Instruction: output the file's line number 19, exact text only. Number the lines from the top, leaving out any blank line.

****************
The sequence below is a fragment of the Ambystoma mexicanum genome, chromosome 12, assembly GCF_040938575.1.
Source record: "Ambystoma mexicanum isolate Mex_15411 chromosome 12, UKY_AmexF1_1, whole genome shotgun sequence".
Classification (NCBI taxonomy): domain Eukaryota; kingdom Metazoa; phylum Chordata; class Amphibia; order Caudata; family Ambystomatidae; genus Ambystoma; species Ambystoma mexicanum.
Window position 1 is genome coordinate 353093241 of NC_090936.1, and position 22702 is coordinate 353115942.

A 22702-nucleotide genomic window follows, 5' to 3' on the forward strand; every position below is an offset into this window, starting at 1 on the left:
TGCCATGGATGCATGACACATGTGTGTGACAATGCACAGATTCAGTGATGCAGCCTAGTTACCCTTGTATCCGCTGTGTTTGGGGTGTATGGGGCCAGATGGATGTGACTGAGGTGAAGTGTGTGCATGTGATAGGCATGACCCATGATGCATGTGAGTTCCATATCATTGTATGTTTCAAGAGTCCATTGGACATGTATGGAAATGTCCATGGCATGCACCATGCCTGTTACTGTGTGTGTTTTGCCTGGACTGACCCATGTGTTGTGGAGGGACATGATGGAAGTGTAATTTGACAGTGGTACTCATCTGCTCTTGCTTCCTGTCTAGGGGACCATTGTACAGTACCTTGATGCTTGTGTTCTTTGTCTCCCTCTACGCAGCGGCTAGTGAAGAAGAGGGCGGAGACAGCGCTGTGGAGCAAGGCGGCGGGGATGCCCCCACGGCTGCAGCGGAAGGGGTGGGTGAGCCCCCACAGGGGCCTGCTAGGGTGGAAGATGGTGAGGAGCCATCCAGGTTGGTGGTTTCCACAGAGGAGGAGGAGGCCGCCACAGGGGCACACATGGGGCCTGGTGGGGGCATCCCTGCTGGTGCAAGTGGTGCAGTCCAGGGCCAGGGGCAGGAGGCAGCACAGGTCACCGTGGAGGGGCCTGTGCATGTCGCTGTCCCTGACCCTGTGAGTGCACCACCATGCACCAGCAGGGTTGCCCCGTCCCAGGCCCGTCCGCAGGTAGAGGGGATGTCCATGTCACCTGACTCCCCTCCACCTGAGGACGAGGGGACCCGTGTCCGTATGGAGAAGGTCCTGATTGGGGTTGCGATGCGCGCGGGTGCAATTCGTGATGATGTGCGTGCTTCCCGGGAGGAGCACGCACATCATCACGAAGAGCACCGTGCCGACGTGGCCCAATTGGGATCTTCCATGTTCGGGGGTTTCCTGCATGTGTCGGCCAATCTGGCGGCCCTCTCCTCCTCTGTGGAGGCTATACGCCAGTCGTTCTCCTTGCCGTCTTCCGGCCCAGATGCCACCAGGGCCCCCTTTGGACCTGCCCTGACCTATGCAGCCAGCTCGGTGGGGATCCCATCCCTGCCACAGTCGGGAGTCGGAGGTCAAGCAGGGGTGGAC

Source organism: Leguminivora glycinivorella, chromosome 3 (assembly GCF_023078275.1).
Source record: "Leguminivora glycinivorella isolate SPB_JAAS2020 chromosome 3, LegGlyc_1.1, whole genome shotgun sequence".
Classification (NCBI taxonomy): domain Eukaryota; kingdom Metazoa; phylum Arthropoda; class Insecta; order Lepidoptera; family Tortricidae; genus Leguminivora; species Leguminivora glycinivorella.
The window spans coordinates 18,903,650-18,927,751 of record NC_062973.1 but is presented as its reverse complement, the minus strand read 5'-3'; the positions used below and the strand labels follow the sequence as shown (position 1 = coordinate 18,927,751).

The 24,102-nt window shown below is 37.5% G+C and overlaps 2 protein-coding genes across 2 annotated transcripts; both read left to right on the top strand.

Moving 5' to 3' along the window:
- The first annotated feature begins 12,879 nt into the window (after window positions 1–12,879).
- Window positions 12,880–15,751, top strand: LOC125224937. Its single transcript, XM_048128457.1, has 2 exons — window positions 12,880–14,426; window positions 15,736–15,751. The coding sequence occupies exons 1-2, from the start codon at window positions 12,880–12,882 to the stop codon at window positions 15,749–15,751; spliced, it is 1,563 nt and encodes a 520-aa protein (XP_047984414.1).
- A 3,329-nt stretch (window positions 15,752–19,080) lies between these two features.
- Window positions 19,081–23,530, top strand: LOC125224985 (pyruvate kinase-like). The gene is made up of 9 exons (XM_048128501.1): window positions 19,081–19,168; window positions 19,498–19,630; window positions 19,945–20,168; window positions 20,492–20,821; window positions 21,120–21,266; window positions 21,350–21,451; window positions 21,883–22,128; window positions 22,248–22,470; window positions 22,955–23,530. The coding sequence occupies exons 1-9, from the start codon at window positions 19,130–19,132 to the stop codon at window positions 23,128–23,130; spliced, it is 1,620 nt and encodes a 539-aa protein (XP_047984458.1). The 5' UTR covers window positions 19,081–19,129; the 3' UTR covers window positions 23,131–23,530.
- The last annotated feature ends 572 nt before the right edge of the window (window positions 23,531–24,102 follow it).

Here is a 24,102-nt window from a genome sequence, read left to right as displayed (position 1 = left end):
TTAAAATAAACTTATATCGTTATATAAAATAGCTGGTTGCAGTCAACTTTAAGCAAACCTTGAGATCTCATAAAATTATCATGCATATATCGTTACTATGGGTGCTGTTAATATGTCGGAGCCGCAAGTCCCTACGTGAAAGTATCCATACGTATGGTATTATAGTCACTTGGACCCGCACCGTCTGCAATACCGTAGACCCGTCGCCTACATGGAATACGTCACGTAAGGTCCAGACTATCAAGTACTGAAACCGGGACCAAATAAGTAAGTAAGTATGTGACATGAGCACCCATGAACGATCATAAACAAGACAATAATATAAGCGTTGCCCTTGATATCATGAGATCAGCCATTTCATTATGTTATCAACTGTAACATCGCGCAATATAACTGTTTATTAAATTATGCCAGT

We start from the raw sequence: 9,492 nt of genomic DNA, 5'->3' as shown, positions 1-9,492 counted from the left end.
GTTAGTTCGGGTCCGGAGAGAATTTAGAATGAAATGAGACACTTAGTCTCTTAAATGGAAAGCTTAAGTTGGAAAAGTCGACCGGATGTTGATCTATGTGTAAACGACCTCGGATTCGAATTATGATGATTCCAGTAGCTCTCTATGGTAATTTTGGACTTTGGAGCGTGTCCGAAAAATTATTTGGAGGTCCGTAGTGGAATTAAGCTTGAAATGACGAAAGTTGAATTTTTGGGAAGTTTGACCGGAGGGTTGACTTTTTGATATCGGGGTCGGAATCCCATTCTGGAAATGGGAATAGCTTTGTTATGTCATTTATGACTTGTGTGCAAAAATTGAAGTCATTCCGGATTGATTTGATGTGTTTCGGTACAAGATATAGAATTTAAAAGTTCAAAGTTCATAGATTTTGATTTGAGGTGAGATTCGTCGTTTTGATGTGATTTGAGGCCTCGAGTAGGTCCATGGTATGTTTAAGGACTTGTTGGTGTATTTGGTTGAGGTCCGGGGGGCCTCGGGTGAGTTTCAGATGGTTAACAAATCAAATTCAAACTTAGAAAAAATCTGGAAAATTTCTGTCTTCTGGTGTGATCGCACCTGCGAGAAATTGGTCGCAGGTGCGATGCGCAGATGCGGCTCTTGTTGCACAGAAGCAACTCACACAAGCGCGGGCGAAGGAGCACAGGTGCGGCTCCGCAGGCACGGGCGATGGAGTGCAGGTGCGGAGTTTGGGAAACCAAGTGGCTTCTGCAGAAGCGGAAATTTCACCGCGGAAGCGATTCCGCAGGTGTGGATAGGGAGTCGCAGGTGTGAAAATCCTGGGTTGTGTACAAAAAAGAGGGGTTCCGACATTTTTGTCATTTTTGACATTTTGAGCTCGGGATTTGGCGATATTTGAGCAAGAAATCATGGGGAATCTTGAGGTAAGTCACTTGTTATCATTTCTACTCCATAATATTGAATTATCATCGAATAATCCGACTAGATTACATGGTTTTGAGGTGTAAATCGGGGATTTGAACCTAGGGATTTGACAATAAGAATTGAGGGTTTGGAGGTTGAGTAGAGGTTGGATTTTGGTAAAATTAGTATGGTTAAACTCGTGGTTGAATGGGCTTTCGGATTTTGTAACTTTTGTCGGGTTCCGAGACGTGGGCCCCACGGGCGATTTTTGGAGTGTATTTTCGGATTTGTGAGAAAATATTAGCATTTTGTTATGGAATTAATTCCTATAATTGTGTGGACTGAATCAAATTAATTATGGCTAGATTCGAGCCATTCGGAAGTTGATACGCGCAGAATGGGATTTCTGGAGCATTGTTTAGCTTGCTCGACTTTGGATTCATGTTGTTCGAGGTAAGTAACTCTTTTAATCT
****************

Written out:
TTAAAATAAACTTATATCGTTATATAAAATAGCTGGTTGCAGTCAACTTTAAGCAAACCTTGAGATCTCATAAAATTATCATGCATATATCGTTACTATGGGTGCTGTTAATATGTCGGAGCCGCAAGTCCCTACGTGAAAGTATCCATACGTATGGTATTATAGTCACTTGGACCCGCACCGTCTGCAATACCGTAGACCCGTCGCCTACATGGAATACGTCACGTAAGGTCCAGACTATCAAGTACTGAAACCGGGACCAAATAAGTAAGTAAGTATGTGACATGAGCACCCATGAACGATCATAAACAAGACAATAATATAAGCGTTGCCCTTGATATCATGAGATCAGCCATTTCATTATGTTATCAACTGTAACATCGCGCAATATAACTGTTTATTAAATTATGCCAGT